Norwich, Gales Ferry protesters among thousands on Boston Common in response to 'free speech' rally

As Linda Theodoru marched down Tremont Street near the Boston Common Saturday morning, she watched her daughter hop with ease over a concrete barrier to join the counterprotesters filling the other side of the road.

"Yeah, right," the Norwich woman said with a laugh as she stepped up to the makeshift wall, dozens of marchers flowing past her. But then a man held out his hand. Taking it, Theodoru was quickly up and over, and marching side by side with Gary Dantzler — or Brother Gary as the Pawtucket, R.I., man is know in the Black Lives Matter organization.

By noon, as a planned "Free Speech" rally was just beginning, Theodoru, Dantzler and thousands of counterprotesters had been in the streets for two hours already. They screamed chants, sang songs of peace and, toward the back of the march, danced to the beat of a brass band.

Theodoru, her daughter, Heather Ruley-Gadbois, and friend Sherry Ostrout met Dantzler on the train to Boston that morning. They grabbed a quick breakfast together in the city and then, together, joined the people marching in protest of the rally that many feared would become, like Charlottesville last week, a vehicle for racists to spout hate.

"We just had to come," said Theodoru, her pink floppy hat covered with colorful, silk daisies. "They're a symbol of peace."

One group of protesters, representing the left-wing "antifa" movement, dressed all in black, some of them covering their heads with bandanas or wearing military-style padding over their clothes.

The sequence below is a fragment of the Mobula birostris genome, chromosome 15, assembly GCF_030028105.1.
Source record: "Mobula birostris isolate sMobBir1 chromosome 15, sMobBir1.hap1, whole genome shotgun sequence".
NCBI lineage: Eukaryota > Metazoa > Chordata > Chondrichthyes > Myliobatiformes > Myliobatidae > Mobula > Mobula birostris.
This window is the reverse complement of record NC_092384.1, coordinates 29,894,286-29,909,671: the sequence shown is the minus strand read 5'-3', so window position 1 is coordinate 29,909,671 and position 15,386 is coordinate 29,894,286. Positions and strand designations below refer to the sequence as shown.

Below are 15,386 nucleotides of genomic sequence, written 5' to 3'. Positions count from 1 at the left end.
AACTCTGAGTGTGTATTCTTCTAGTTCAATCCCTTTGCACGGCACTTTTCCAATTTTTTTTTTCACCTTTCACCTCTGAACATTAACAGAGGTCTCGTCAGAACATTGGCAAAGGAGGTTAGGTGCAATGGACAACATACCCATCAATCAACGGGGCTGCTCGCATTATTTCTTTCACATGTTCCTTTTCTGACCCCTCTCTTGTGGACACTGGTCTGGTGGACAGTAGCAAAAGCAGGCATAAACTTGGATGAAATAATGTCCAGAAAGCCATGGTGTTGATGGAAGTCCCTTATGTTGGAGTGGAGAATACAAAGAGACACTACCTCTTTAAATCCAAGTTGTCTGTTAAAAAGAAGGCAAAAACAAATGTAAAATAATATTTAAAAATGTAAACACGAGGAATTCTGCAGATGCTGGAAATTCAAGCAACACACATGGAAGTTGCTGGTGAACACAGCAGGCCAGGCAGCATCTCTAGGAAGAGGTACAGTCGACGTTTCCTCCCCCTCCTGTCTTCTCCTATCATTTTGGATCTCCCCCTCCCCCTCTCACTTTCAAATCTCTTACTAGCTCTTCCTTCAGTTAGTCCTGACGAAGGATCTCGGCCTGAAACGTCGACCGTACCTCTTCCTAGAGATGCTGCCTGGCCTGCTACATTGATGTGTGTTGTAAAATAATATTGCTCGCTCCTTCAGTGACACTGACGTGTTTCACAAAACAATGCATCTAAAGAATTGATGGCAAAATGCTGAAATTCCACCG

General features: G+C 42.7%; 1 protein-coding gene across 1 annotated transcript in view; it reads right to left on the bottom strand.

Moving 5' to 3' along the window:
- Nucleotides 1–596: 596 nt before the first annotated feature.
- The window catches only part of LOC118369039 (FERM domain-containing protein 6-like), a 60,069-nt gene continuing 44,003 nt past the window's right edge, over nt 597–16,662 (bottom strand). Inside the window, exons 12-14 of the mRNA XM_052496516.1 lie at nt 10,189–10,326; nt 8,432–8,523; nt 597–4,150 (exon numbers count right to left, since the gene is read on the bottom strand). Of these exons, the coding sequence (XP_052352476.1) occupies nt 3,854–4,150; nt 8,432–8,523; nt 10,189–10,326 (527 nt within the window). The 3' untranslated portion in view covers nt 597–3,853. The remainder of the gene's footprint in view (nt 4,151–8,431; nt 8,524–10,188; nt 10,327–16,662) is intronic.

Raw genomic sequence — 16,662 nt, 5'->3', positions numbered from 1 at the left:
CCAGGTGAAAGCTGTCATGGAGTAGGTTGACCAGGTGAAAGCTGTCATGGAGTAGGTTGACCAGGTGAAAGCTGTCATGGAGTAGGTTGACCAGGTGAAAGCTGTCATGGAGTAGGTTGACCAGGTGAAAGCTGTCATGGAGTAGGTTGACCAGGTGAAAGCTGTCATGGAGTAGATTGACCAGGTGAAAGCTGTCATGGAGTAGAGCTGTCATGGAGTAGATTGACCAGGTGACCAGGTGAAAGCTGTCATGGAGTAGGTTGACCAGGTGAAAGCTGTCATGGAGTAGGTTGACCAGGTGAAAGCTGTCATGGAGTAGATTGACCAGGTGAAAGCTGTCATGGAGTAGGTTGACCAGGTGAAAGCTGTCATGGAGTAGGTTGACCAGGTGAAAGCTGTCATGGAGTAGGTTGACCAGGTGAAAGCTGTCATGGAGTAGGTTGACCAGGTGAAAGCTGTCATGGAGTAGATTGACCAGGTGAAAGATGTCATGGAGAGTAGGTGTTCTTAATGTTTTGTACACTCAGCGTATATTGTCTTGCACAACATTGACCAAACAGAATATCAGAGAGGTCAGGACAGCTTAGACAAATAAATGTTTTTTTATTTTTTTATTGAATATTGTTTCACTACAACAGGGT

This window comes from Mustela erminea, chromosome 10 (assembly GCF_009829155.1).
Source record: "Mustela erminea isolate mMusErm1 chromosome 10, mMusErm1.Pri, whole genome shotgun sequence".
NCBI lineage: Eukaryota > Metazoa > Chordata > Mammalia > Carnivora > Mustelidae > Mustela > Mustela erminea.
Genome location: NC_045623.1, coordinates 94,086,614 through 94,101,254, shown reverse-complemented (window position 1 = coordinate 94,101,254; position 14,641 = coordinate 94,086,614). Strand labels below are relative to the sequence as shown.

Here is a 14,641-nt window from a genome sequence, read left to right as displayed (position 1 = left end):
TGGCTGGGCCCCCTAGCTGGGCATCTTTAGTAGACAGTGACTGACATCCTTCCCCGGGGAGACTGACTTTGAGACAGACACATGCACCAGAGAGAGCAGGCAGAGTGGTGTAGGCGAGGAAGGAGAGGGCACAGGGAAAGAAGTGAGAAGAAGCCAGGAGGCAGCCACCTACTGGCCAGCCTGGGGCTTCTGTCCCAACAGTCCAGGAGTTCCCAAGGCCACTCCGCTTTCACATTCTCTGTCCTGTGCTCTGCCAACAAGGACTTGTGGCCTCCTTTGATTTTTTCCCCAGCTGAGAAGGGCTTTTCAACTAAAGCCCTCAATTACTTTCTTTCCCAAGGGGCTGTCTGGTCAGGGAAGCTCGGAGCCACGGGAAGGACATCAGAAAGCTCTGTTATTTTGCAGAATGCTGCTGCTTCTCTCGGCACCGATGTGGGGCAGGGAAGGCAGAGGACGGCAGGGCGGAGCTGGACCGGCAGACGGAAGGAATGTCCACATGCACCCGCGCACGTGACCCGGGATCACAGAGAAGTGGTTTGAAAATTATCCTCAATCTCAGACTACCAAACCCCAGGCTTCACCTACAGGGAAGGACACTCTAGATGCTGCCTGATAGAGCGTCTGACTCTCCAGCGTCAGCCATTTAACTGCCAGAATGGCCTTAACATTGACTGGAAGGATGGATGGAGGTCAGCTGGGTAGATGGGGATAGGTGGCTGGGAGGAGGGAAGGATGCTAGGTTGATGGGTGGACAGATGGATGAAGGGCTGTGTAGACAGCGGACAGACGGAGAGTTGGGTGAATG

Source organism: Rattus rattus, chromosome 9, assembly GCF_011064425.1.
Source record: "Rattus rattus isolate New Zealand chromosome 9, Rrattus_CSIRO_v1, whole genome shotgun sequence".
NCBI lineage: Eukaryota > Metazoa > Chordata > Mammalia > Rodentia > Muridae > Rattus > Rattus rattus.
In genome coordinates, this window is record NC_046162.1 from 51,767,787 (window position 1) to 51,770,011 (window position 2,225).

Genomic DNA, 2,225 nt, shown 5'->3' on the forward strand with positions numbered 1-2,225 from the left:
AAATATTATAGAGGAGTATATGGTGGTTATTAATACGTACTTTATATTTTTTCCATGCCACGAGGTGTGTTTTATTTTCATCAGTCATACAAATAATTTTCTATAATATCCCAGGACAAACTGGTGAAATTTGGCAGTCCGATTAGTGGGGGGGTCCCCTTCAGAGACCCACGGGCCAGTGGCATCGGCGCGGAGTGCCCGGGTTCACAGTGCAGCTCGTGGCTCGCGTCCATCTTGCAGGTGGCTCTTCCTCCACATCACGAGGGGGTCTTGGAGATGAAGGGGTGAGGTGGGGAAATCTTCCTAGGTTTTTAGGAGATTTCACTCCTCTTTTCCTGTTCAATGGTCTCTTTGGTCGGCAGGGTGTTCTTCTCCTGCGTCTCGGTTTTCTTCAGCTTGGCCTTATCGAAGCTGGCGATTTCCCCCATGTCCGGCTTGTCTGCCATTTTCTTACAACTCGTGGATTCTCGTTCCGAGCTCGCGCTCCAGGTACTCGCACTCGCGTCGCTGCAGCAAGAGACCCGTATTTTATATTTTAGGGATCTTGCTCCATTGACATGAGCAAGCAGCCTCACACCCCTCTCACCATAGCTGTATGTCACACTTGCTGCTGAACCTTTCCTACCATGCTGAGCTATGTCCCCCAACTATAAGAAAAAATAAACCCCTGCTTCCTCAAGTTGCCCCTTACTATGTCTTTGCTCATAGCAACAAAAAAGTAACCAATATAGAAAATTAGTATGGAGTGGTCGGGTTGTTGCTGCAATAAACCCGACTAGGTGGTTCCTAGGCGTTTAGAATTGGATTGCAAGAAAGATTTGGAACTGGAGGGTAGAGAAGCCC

Others brought levity or emotion to the march. One woman tied a sign to her shaggy, white dog that said, "I am here to bark. White violence is silence."

A young man wore an American flag as a cape and carried a frosting-covered dessert that spelled, "Let them eat cake."

A Boston College student carried white roses in honor of St. Alexander of Munich, a medical student killed by Nazis in 1943 after he helped found the resistance group White Rose.

And Theodoru, Ruley-Gadbois and Ostrout wore flowers in their hair.

"My mother's a hippie and I'm a flower child," said Ruley-Gadbois, a crown of white and pink blooms forming a halo around her dyed-red hair.

Ruley-Gadbois, from the Gales Ferry section of Ledyard, who said she is half black and half white, explained that she felt compelled to come to Boston to stand up against the violence that injured dozens of people and left one women dead last week when a car rammed into protesters of a white supremacy rally in Charlottesville, Va.

The next day, Aug. 13, she had joined 100 people in a rally of solidarity in New London.

On Saturday, she joined thousands.

"You forget everything else when you're here. You feel supported," she said. "We're not going to be cowards and silent in the face of their bullying."

Ruley-Gadbois carried a poster with a colorful peace sign, the same symbol on the tie-dyed shirt that Ostrout wore for the occasion.

But the Norwich social worker, who had tucked a couple of pink flowers behind her ear, said she never considered herself an activist.

Still, she was inspired "in the worst way" by the election of President Donald Trump and acts of violence and racism by some of his supporters, she said.

"I'm disappointed in how I wasn't able to see this for so long," she said. "And now I'm awake."

 

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